Ionica Sciences

McGovern Family Center for Venture Development in the Life Sciences

Cornell University

413 Weill Hall

Ithaca, NY 14853

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MILD TRAUMATIC BRAIN INJURY

Ionica Sciences has initiated the development of rapid blood test for the detection of traumatic brain injury (TBI). TBI encompasses both concussive and sub-concussive trauma, is suffered by an estimated 42 million people annually. It has recently garnered attention as a significant concern in two broad populations: warfighters, and amateur and professional athletes. Many cases of TBI do not display obvious outward wound or injury, often making TBI difficult to diagnose at the scene of the injury. Further, many cognitive or neurological symptoms associated with mild and moderate TBI, such as confusion, impaired reasoning, and memory loss, do not manifest themselves immediately and require significant skill and interpretation on the part of the medical professional making the assessment. If suffered repeatedly, TBI has been linked to dementia, Alzheimer’s disease, Parkinson’s disease, amyotrophic lateral sclerosis, and chronic traumatic encephalopathy, which is frequently observed in professional football players.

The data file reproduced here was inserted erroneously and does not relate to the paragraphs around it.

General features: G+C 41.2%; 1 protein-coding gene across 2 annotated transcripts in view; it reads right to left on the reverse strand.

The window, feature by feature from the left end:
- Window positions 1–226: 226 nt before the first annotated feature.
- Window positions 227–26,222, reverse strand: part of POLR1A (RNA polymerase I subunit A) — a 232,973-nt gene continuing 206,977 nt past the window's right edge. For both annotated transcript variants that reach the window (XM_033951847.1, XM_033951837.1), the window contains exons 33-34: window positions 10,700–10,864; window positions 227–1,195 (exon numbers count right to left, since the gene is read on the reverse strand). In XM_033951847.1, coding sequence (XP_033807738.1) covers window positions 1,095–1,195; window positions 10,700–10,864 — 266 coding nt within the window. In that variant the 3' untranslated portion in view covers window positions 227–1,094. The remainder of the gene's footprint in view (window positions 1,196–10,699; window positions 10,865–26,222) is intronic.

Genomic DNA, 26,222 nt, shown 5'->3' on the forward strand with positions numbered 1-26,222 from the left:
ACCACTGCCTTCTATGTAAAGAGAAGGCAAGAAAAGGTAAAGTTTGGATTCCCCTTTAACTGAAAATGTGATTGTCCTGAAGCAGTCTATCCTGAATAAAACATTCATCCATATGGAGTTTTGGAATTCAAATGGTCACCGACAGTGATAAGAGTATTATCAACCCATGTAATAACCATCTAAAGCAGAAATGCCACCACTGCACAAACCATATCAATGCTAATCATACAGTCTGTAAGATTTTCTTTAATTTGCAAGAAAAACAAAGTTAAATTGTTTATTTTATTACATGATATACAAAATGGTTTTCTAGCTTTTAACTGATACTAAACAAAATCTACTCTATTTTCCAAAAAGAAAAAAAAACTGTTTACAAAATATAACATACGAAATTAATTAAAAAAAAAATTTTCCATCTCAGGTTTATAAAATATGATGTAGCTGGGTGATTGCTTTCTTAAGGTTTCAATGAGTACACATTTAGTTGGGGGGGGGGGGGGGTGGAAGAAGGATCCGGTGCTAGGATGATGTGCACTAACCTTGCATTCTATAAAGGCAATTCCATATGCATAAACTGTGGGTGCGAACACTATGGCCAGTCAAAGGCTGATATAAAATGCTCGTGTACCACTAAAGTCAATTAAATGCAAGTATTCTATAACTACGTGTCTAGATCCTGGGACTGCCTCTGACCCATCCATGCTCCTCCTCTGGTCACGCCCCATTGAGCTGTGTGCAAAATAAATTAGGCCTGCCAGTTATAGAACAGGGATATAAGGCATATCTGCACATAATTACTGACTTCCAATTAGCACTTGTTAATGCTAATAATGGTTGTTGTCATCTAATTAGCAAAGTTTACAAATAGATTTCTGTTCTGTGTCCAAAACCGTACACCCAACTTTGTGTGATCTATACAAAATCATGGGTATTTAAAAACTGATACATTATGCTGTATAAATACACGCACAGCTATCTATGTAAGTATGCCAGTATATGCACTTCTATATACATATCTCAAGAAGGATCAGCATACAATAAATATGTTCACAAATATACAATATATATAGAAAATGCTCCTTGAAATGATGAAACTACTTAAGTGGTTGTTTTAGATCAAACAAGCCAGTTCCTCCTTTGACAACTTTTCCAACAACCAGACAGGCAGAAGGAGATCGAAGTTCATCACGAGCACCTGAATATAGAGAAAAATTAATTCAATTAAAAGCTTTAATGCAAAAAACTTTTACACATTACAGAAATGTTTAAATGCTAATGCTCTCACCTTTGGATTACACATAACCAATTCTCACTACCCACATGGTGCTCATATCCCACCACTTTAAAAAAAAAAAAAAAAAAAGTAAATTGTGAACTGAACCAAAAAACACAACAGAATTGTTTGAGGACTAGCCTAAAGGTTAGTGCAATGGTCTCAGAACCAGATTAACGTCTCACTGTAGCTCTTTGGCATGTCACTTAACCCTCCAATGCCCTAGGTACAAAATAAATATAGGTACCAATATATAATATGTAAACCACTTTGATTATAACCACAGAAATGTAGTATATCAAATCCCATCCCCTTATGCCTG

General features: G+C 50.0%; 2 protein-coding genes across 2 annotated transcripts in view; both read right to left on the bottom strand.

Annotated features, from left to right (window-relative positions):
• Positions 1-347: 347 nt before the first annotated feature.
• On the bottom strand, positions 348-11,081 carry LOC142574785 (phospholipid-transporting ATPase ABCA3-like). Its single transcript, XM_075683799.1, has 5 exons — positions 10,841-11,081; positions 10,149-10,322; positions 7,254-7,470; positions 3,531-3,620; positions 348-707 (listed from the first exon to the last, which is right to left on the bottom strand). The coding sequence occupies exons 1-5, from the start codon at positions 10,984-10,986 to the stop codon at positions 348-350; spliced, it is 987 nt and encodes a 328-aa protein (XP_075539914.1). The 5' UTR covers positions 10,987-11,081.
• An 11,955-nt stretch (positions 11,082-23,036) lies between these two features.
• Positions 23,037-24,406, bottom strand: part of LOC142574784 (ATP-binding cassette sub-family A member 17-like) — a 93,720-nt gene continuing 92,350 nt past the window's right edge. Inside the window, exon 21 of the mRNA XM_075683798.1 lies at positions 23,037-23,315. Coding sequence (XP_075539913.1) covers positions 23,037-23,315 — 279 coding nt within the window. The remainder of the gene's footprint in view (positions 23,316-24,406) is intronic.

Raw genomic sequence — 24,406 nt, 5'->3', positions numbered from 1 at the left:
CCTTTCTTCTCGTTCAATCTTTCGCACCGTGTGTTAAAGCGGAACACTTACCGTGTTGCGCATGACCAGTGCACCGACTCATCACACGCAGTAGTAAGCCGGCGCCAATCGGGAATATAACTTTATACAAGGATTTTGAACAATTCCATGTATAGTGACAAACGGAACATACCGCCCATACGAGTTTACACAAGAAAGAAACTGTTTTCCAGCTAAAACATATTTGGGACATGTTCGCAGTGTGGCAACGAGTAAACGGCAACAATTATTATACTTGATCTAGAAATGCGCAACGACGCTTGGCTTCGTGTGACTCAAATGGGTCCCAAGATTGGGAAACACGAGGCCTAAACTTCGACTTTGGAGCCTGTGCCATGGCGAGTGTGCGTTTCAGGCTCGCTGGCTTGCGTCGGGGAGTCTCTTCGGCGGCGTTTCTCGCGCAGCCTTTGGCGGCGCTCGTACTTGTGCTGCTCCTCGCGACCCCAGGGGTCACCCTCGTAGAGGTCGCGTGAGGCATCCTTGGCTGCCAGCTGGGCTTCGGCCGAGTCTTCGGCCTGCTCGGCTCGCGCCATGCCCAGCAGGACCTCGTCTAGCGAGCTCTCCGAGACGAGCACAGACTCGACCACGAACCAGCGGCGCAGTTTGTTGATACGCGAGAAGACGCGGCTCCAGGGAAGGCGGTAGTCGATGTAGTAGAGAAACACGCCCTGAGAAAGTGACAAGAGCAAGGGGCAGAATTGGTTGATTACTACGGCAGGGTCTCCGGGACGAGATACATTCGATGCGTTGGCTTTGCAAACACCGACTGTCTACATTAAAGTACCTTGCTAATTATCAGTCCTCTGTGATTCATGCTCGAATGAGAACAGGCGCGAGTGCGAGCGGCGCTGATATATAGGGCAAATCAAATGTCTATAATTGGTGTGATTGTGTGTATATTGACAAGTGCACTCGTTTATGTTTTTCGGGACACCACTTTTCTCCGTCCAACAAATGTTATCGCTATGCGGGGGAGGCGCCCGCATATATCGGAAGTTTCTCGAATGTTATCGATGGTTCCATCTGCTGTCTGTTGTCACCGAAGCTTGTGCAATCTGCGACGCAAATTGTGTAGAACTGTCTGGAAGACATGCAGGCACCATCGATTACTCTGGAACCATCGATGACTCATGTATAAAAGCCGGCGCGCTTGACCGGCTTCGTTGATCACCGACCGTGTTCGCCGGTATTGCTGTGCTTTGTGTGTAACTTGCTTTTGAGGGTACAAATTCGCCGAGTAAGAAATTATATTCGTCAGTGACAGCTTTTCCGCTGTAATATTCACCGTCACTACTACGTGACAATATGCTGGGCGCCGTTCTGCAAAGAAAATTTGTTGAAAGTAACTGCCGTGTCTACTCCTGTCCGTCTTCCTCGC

Using tau and other TBI-related proteins, such as CCL11, to detect TBI is not only cost effective and minimally invasive, but may also aid in identifying patients who require referrals for additional neurological assessment or other follow-up examination.

 

Tau, a microtubule binding protein, has been cited as being in the blood at measurable levels following TBI. Tau appears to mediate the response to these physical stress forces in nerve cells; however, inertial stress beyond threshold limits can disrupt microtubule networks, leading to tau protein leaking into the blood. Other protein species, including CCL11, have also been reported to be an increased protein target for detection of chronic traumatic encephalopathy (CTE) in retired professional American football players with posthumously diagnosed CTE. The protein, which is associated with inflammation in the brain, has correlated with the amount of time football players have been involved in the sport.

 

As revealed by these studies, numerous promising serological TBI marker candidates that are easily identified in blood, making diagnostic tools able to rapidly assess the presence of TBI that both significantly more important, and accessible.